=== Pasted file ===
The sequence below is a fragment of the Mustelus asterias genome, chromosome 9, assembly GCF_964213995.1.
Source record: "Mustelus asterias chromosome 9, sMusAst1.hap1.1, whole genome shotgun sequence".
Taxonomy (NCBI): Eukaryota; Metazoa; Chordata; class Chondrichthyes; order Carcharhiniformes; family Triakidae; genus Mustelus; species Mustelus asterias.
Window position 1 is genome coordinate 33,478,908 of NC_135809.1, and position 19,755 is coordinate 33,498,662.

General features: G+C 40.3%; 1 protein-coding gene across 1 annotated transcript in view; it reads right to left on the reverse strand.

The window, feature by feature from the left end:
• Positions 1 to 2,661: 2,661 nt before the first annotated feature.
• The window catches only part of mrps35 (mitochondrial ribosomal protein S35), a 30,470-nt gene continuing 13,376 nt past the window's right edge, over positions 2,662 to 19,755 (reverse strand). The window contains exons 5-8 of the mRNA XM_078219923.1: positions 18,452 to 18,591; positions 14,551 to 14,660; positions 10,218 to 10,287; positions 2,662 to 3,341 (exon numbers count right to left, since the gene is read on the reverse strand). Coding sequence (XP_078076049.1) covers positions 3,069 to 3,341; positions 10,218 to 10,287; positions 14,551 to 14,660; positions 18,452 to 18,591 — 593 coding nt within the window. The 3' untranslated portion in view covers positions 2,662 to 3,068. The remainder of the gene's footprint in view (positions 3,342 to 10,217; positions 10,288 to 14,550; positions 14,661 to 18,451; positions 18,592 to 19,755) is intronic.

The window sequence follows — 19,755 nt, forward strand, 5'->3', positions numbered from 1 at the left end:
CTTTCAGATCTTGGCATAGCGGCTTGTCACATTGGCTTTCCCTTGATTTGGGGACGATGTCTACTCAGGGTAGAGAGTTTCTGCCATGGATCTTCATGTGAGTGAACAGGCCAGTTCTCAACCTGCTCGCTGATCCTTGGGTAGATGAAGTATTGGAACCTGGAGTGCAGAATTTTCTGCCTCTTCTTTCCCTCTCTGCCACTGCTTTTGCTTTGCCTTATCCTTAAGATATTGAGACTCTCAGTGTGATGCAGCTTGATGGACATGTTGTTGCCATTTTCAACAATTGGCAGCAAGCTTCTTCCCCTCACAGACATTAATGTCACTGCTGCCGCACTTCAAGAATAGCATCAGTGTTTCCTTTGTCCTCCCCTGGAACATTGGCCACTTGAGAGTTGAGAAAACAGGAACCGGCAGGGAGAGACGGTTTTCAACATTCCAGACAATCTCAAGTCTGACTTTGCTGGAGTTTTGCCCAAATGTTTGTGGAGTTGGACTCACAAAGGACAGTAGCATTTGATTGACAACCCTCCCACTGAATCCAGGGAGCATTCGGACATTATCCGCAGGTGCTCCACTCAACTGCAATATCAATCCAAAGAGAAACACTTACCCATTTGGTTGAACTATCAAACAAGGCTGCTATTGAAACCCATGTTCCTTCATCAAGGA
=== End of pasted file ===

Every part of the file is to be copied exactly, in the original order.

The sequence below is a fragment of the Mustelus asterias genome, chromosome 9, assembly GCF_964213995.1.
Source record: "Mustelus asterias chromosome 9, sMusAst1.hap1.1, whole genome shotgun sequence".
Taxonomy (NCBI): Eukaryota; Metazoa; Chordata; class Chondrichthyes; order Carcharhiniformes; family Triakidae; genus Mustelus; species Mustelus asterias.
Window position 1 is genome coordinate 33,478,908 of NC_135809.1, and position 19,755 is coordinate 33,498,662.

General features: G+C 40.3%; 1 protein-coding gene across 1 annotated transcript in view; it reads right to left on the reverse strand.

The window, feature by feature from the left end:
• Positions 1 to 2,661: 2,661 nt before the first annotated feature.
• The window catches only part of mrps35 (mitochondrial ribosomal protein S35), a 30,470-nt gene continuing 13,376 nt past the window's right edge, over positions 2,662 to 19,755 (reverse strand). The window contains exons 5-8 of the mRNA XM_078219923.1: positions 18,452 to 18,591; positions 14,551 to 14,660; positions 10,218 to 10,287; positions 2,662 to 3,341 (exon numbers count right to left, since the gene is read on the reverse strand). Coding sequence (XP_078076049.1) covers positions 3,069 to 3,341; positions 10,218 to 10,287; positions 14,551 to 14,660; positions 18,452 to 18,591 — 593 coding nt within the window. The 3' untranslated portion in view covers positions 2,662 to 3,068. The remainder of the gene's footprint in view (positions 3,342 to 10,217; positions 10,288 to 14,550; positions 14,661 to 18,451; positions 18,592 to 19,755) is intronic.

The window sequence follows — 19,755 nt, forward strand, 5'->3', positions numbered from 1 at the left end:
CTTTCAGATCTTGGCATAGCGGCTTGTCACATTGGCTTTCCCTTGATTTGGGGACGATGTCTACTCAGGGTAGAGAGTTTCTGCCATGGATCTTCATGTGAGTGAACAGGCCAGTTCTCAACCTGCTCGCTGATCCTTGGGTAGATGAAGTATTGGAACCTGGAGTGCAGAATTTTCTGCCTCTTCTTTCCCTCTCTGCCACTGCTTTTGCTTTGCCTTATCCTTAAGATATTGAGACTCTCAGTGTGATGCAGCTTGATGGACATGTTGTTGCCATTTTCAACAATTGGCAGCAAGCTTCTTCCCCTCACAGACATTAATGTCACTGCTGCCGCACTTCAAGAATAGCATCAGTGTTTCCTTTGTCCTCCCCTGGAACATTGGCCACTTGAGAGTTGAGAAAACAGGAACCGGCAGGGAGAGACGGTTTTCAACATTCCAGACAATCTCAAGTCTGACTTTGCTGGAGTTTTGCCCAAATGTTTGTGGAGTTGGACTCACAAAGGACAGTAGCATTTGATTGACAACCCTCCCACTGAATCCAGGGAGCATTCGGACATTATCCGCAGGTGCTCCACTCAACTGCAATATCAATCCAAAGAGAAACACTTACCCATTTGGTTGAACTATCAAACAAGGCTGCTATTGAAACCCATGTTCCTTCATCAAGGA